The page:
Health
Sondra E. Z. Hines

Wednesday Wellness

Health & fitness topics for people on the go

Why women should weight train

As a fitness professional, I enjoy seeing others reach their fitness goals — weight loss, gaining strength, revving up their cardio, etc.

I am especially happy to see more women are discovering the benefits of weight training. Despite those benefits, some women still shy away from weight-based regimes.

If you need evidence that weight training works, look no further than entertainer Janet Jackson — the 51-year-old new mom who is already back on her concert tour. She looks amazing. And when I recently learned that she credits weight training for her post-baby physique, I shouted hooray!

Jackson’s trainer, Paulette Sybliss, recently told Essence magazine that the singer/actress did “no conventional cardio whatsoever” as she battled to shed those baby pounds.

“I didn’t just want her to lose weight; I wanted her to drop body fat,” Sybliss was quoted as saying. “I wanted her to look fit and be fit as well.”

Sybliss said she is working to re-educate women about the benefits of weight training.

“Women typically think, I’m gonna get big, I’m gonna get bulky, and they will not,” she said. “When the body has to use muscle, not only does it burn fat during the session, but also after.”

And there’s more.

A well-rounded, weight-training program also can…

— combat fat – It increases lean body mass, helping the body burn calories.

— lessen back pain – It helps core muscles become stronger, relieving pressure on the spine.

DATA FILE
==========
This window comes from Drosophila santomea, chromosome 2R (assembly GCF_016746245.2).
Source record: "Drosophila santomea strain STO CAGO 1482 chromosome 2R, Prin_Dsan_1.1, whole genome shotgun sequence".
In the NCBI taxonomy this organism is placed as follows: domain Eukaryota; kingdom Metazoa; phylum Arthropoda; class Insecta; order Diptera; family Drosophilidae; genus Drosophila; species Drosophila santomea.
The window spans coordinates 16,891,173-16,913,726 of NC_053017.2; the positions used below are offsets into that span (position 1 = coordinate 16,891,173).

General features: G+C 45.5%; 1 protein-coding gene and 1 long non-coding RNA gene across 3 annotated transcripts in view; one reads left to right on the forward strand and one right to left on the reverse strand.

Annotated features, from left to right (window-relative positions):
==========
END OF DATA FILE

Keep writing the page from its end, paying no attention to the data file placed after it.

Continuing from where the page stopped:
— fight osteoporosis — This bone disease affects women more often than men. Lifting weights helps strengthen those bones.

— assist movement – Stronger muscles allow the body to more easily perform everyday tasks, from sitting to standing to walking.

— lower risk of diabetes — The World Health Organization says lifting weights for 150 minutes each week (five 30-minute sessions), lowers the risk by 34 percent.

Are you ready to add weights to your fitness program? Here are three exercises I like. (Before starting, check with your doctor.):

Bicep Curls

1. Stand with feet hip-width apart, holding dumbbells at sides, palms facing forward.

2. Keeping elbows tight to sides, slowly and steadily curl (lift) dumbbells up to shoulders without touching shoulders.

3. Slowly lower dumbbells to sides to return to starting position.

Aim for 10 reps.

Dumbbell Row

1. Stand with feet hip-width apart, upper body hinged forward with a flat back, and knees slightly bent, holding dumbbells in front of shins with palms facing in.

2. Slowly row (pull) dumbbells up next to ribs, pulling elbows straight back.

3. Lower dumbbells to starting position.

Aim for 10 reps.

Dumbbell Shoulder Press

1. Stand with feet shoulder-width apart.

2. Slowly raise arms shoulder height (palms facing forward) and press dumbbells overhead, rotating palms to face forward, dumbbells directly over shoulders.

3. Bend elbows and lower dumbbells to shoulders, rotating palms to face in.

4. Squat back on the bench to return to starting position

Aim for 10 reps.

Video Bonus

Sondra E. Z. Hines is a writer, AFAA-certified group fitness instructor, Zumba instructor, workshop presenter and motivational speaker. Follow her on Twitter.

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